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Filipinos struggle to work from home in internet-challenged country
By Revin Mikhael D. Ochave
RAINIER JAY S. UDARBE, 23, has been taking overseas calls from home as a call center agent for an outsourcing company in Makati since the main Philippine island of Luzon was locked down in mid-March to contain a coronavirus pandemic.
“My internet connection was a problem from the start,” he said in a mobile-phone message. “Because of the lockdown, my company also could not send the needed hardware to my house so I could work from home.”
Mr. Udarbe’s problem is typical for many workers in the Philippines, which has the slowest internet speed among the five original members of the Association of Southeast Asian Nations, according to the local Department of Information and Communications Technology.
Not all Filipinos have access to the internet at home, with only three fixed broadband subscriptions per 100 people, putting the Philippines at 110th out of 187 countries in 2016, according to the United Nations Broadband Commission.
Companies all over the world have been allowing employees to work from home to keep business running as governments enforce strict social distancing rules.
In separate announcements, companies such as Amazon and Microsoft have allowed their employees to work remotely until October, while tech giant Google has extended its work-from-home policy until yearend.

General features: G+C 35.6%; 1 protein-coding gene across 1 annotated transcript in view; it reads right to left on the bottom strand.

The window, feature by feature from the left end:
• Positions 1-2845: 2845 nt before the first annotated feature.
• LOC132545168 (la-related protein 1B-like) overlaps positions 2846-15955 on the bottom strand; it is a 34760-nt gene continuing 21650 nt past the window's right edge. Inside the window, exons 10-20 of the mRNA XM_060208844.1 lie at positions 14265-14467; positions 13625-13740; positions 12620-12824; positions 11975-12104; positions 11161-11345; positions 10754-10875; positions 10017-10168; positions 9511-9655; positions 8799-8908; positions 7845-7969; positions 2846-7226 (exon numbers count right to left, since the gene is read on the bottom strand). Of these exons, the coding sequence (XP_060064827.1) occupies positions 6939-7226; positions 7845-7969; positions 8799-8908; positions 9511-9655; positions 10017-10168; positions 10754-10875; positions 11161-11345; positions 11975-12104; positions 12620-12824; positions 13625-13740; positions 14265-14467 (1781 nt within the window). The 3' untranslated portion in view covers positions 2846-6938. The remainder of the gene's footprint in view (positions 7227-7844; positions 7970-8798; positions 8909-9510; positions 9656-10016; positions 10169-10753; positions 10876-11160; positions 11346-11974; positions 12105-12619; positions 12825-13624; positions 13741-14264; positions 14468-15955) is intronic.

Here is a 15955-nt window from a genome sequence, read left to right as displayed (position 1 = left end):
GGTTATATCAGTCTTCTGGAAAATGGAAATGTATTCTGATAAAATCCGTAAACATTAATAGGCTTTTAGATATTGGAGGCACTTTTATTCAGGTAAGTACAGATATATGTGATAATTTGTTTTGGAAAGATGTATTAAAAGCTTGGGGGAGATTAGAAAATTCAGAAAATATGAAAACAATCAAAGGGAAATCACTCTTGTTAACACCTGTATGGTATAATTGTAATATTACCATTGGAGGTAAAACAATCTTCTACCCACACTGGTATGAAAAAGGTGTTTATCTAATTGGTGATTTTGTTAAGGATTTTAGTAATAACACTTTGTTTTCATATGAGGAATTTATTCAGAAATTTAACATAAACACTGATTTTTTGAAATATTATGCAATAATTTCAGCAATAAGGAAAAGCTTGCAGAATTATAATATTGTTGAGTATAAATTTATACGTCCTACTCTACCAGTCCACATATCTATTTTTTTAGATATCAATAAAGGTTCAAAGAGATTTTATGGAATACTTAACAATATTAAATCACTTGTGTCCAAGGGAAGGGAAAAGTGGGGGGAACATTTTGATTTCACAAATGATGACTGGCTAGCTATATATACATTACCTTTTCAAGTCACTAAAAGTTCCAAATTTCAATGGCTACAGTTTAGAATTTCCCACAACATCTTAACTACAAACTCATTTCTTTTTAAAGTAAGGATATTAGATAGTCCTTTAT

Twitter has said it would give most of its workers the option to permanently work remotely. Facebook followed suit and said it would open remote job positions later this year.
Back home, Citibank Philippines, Ogilvy Manila, Mondelez Philippines, Inc., Aboitiz Equity Ventures, Procter & Gamble Philippines, Inc., Phoenix Petroleum Philippines, Inc. and OceanaGold Philippines, Inc. have also allowed employees to work from home.
Even the National Government has been mostly run by officials working from home. News briefings by the Executive department are now done through the Zoom Cloud Meetings app, while lawmakers have been holding sessions through the same platform.
Not all companies though are cut out for the plan.
“Work-from-home arrangements will not be for all companies,” Ruben Carlo O. Asuncion, chief economist at UnionBank of the Philippines, Inc. said in an e-mailed reply to questions. “Some can thrive in it, but some will not.”
Sectors that could benefit from a work-from-home setup include technology and telecommunications and business process outsourcing (BPO).
On the other hand, service companies that require warm bodies at the workplace such as barber shops, factories, construction and real estate are at a disadvantage.
Work-from-home setups in the Philippines have recently been put in the spotlight after some companies including those in the outsourcing sector were accused of unfair labor practices such as cutting wages due to slow internet connection of their workers.
Lawmakers in both houses of Congress have sought a probe of employers who were also shifting the costs of electricity and connectivity to their employees by failing to provide them with allowances and subsidies.
Four of five work-from-home employees have been paying for their internet, Party-List Rep. Arlene D. Brosas said in a statement this week, citing a poll by the Business Process Outsourcing Industry Employees Network.
Mr. Asuncion said work-from-home arrangements could entail additional costs and unpredictable changes for some companies.
“Companies must adjust especially if they have always been doing it the traditional way,” he said. “Their response would dictate the future of work.”